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Our Mission:

My first husband, Capt. Jerry Zimmer, was an F4B Phantom jet pilot, whose aircraft was shot down on August 29, 1969, approximately 20 miles South of Da Nang, Vietnam, after six months in country. Neither Jerry nor his navigator, 1st Lt. Al Graf, was able to eject, before the aircraft crashed into the Que Son Mountains. Initially Jerry and Al were classified as Killed in Action/No Body Recovered (KIA/NBR). Years later, both Marines were listed as MIA, along with other service members whose bodies were never recovered.

Jerry has been gone nearly a half century, and hope for recovering his remains had run out a long time ago.  However, in recent years our family became involved with the Joint POW/MIA Accounting Command (JPAC), now merged with the Defense POW/MIA Accounting Agency (DPAA), and learned that Jerry’s and Al’s remains might, in fact, be recoverable, so we are doing everything possible to support their efforts to make this happen and bring our guys home where they belong.

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Archive for March, 2011

JPACs Detachment 2 in Hanoi is hoping to receive three to four Russian Kazan MI-172 helicopters when the DoD signs a CARB waiver, allowing team members once again to reach inaccessible sites by air.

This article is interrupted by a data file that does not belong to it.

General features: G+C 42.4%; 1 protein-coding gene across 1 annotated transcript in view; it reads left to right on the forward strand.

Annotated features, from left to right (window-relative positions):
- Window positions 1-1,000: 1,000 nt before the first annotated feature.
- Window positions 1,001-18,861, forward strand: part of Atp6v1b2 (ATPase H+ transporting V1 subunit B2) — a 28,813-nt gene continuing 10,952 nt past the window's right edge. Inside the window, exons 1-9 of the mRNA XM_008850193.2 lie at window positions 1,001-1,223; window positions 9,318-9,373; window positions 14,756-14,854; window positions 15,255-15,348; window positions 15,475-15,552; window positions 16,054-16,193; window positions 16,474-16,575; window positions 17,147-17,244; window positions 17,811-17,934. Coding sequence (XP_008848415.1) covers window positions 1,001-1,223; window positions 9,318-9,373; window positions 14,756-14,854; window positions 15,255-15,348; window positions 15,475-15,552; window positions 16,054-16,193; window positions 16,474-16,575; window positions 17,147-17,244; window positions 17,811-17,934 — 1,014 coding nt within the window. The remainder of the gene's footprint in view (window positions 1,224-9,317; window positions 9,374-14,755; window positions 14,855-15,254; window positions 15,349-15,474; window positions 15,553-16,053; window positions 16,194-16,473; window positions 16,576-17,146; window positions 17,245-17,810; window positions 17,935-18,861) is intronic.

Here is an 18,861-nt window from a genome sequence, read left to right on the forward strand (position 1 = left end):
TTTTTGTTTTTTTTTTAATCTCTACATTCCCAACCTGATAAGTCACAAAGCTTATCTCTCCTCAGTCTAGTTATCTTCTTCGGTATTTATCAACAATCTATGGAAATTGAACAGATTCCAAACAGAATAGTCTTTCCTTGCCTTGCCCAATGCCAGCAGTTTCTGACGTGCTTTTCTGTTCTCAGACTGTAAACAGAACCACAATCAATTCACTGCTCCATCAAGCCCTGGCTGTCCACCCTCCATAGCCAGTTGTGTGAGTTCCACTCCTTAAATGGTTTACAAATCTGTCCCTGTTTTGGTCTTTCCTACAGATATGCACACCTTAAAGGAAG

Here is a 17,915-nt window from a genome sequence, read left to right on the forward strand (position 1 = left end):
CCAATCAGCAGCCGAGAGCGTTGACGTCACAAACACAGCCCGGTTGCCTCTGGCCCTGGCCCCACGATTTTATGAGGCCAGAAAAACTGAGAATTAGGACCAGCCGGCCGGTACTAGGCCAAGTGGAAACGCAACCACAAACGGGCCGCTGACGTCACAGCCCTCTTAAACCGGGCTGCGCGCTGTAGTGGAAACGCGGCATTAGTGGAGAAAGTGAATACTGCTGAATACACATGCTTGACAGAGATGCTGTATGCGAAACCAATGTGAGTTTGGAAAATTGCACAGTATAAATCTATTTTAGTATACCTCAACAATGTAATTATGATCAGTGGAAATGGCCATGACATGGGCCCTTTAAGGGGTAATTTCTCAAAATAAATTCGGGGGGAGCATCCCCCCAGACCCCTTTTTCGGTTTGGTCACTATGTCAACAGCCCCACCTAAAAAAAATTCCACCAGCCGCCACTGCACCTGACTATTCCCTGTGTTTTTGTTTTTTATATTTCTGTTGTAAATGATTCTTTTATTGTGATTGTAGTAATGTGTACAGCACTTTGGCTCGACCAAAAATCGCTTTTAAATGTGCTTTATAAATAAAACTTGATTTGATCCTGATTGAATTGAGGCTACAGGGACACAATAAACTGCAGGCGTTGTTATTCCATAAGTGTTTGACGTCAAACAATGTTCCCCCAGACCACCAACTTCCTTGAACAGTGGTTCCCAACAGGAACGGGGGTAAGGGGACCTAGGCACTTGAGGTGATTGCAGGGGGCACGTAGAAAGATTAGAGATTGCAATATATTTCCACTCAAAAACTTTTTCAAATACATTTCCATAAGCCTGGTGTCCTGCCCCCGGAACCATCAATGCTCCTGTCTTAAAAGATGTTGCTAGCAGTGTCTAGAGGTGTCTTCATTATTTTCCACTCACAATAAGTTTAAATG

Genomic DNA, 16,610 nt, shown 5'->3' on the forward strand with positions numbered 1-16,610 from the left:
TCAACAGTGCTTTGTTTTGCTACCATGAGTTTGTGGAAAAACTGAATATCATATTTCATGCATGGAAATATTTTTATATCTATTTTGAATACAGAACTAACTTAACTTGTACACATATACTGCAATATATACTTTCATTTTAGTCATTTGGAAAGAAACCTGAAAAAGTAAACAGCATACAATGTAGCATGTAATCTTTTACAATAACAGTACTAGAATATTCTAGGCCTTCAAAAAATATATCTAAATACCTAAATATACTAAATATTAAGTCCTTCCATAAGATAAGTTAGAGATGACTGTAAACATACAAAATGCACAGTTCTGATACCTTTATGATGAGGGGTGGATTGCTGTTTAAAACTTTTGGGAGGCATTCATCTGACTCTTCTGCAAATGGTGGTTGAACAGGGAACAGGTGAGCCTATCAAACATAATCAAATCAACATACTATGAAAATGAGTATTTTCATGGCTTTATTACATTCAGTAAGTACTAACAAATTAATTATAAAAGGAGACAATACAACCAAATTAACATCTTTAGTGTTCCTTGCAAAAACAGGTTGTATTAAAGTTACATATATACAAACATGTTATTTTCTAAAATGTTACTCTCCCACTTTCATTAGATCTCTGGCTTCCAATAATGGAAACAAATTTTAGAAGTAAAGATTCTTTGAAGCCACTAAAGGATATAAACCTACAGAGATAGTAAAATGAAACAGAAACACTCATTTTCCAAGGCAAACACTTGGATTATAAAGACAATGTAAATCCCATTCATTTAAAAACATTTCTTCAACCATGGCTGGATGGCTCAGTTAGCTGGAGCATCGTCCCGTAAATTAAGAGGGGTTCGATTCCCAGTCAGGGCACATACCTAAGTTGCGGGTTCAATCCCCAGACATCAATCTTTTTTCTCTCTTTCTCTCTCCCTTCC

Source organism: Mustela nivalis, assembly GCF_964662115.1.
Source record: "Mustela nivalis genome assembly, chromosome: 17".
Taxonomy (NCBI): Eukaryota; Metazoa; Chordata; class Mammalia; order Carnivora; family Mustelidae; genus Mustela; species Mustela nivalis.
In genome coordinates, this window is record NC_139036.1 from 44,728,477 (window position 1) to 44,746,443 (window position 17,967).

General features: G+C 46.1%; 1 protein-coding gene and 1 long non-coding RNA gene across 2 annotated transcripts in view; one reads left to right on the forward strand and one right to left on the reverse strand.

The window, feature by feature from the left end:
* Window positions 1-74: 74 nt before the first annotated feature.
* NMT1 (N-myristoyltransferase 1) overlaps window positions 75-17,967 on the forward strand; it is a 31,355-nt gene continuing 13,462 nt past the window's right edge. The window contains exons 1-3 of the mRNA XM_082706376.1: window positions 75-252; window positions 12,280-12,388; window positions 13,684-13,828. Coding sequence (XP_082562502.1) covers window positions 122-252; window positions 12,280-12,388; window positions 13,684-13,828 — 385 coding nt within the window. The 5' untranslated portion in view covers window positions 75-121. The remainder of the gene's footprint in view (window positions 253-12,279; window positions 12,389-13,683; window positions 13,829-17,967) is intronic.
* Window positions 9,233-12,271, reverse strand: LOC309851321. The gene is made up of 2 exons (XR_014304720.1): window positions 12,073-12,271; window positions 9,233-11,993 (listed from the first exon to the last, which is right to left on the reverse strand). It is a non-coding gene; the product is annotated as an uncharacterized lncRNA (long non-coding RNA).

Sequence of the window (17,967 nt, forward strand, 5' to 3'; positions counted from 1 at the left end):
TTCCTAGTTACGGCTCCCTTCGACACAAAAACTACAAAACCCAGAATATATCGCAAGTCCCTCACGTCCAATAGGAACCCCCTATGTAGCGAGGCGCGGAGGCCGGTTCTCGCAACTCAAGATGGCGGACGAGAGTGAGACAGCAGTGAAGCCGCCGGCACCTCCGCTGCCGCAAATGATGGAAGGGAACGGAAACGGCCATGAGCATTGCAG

Several families with MIAs still unaccounted for since the Vietnam War, including my husband, Capt Jerry Zimmer, USMC, are expecting the Department of Defense (DoD) to sign a waiver soon that will allow team members with the Joint Prisoner of War, Mission in Action Accounting Command (JPAC) to fly by helicopter to inaccessible locations in Vietnam and Laos to conduct MIA field operations. Without a waiver, it is unlikely that JPAC will be able to access many—if not most– of the sites on the waiting list for investigations and excavations. In some ways, our family is luckier than most, because Jerry’s site is moderately difficult to access. It is common knowledge within the MIA community that the low-hanging fruit has been picked from the Vietnam War, and now recoveries involve sites that are logistically difficult to access because of the tough mountainous terrain, thick canopy and harsh weather conditions in Vietnam and Laos.

In February, Adm Robert Willard, who heads the Pacific Command (PACOM), signed a waiver renewing contract helicopter service for transporting cargo to support field operations in Vietnam and Laos – not a waiver for team transport, as originally thought. The cargo transport waiver was first issued approximately a year ago, so it was time for annual renewal or cancellation. Read more